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Twitter Seeks Help of Academic Scholars to Improve Healthy Conversation on its Platform

They will be studying how people use Twitter, and how exposure to a variety of perspectives and backgrounds can decrease prejudice and discrimination

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Twitter gives more freedom to report spam, fake accounts. Pixabay

In line with its efforts to curb abuse and harassment of users on its platform, Twitter has now selected two research projects that aim to develop metrics to measure the “health” of public conversation.

“An update! We’ve selected 2 partners from 230 idea submissions. Our first goal is working to measure the ‘health’ of public conversation, and that measurement be open and defined by third parties (not by us),” Twitter CEO Jack Dorsey said in a tweet on Monday.

Earlier this year, the microblogging site said it would work to increase the collective health, openness, and civility of the dialogue on its service.

As part of these efforts, Twitter initiated a programme to suspend millions of fake accounts and in June announced the acquisition of Smyte, a San Francisco-based technology company that specialises in safety, spam, and security issues.

One of the two projects that the social network has now selected will be led by a political science professor at Leiden University in the Netherlands.

This project will develop two sets of metrics: how communities form around political discussions on Twitter, and the challenges that may arise as those discussions develop, Twitter said in a blog post.

The Leiden-led project will primarily focus on two key challenges: echo chambers and uncivil discourse.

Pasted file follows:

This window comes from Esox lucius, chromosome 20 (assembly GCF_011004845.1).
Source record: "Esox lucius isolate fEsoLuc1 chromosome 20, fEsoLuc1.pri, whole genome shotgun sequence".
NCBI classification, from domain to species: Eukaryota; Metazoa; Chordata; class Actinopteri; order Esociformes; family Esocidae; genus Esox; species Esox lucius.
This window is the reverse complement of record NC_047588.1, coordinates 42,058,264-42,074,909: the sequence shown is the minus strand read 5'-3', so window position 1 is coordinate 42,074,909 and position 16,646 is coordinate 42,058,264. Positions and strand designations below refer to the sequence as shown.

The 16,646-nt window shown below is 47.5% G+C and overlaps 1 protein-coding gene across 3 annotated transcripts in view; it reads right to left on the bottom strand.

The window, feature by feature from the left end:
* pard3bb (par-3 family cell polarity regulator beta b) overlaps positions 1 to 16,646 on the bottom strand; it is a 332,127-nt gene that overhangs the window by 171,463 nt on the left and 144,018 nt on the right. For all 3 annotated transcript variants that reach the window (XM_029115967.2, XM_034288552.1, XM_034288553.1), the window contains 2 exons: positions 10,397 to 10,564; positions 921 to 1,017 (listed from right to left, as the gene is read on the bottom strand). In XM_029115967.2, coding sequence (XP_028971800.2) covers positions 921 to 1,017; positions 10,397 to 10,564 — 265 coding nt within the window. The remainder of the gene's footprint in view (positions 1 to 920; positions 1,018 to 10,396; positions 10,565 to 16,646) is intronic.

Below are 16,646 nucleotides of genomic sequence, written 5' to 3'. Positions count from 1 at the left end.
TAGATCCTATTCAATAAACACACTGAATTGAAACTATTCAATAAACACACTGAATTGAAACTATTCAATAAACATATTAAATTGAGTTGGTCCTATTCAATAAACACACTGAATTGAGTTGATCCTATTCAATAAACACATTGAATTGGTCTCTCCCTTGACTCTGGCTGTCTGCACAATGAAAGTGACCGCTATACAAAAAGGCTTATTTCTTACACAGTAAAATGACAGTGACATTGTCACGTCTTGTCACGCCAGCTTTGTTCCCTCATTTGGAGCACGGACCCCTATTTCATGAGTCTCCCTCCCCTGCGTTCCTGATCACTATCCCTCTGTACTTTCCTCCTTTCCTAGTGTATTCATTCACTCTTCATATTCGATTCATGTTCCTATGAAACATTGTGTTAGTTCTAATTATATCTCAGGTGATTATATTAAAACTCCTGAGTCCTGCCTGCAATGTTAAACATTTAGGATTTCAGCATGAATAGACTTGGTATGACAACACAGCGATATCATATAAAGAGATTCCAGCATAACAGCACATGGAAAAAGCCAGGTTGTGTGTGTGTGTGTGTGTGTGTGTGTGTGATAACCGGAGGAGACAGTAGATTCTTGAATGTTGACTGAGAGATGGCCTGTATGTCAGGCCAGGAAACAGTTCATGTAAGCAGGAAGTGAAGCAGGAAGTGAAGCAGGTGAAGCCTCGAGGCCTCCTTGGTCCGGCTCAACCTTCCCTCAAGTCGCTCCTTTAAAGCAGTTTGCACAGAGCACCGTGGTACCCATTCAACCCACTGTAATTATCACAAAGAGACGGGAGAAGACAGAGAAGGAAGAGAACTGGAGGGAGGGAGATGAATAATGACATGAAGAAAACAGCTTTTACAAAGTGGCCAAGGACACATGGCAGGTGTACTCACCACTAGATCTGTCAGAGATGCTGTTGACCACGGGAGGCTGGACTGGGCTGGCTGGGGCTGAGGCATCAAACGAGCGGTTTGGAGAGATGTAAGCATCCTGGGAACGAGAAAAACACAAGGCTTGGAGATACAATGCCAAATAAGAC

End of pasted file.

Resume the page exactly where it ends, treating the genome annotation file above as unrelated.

Based on their past findings, echo chambers, which form when discussions involve only like-minded people and perspectives, can increase hostility and promote resentment towards those not having the same conversation.

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Twitter on a smartphone device. Pixabay

The project’s first set of metrics will assess the extent to which people acknowledge and engage with diverse viewpoints on Twitter.

The second set of metrics will focus on incivility and intolerance in Twitter conversations. The group has found that while incivility, which breaks norms of politeness, can be problematic, it can also serve important functions in political dialog.

In contrast, intolerant discourse — such as hate speech, racism, and xenophobia — is an inherent threat to democracy.

The team will therefore work on developing algorithms that distinguish between these two behaviours, Twitter said.

The other project will be led by scholars from the University of Oxford and the University of Amsterdam.

They will be studying how people use Twitter, and how exposure to a variety of perspectives and backgrounds can decrease prejudice and discrimination.

Also Read: Twitter May Block Account for Abusive Chats During Live Broadcasts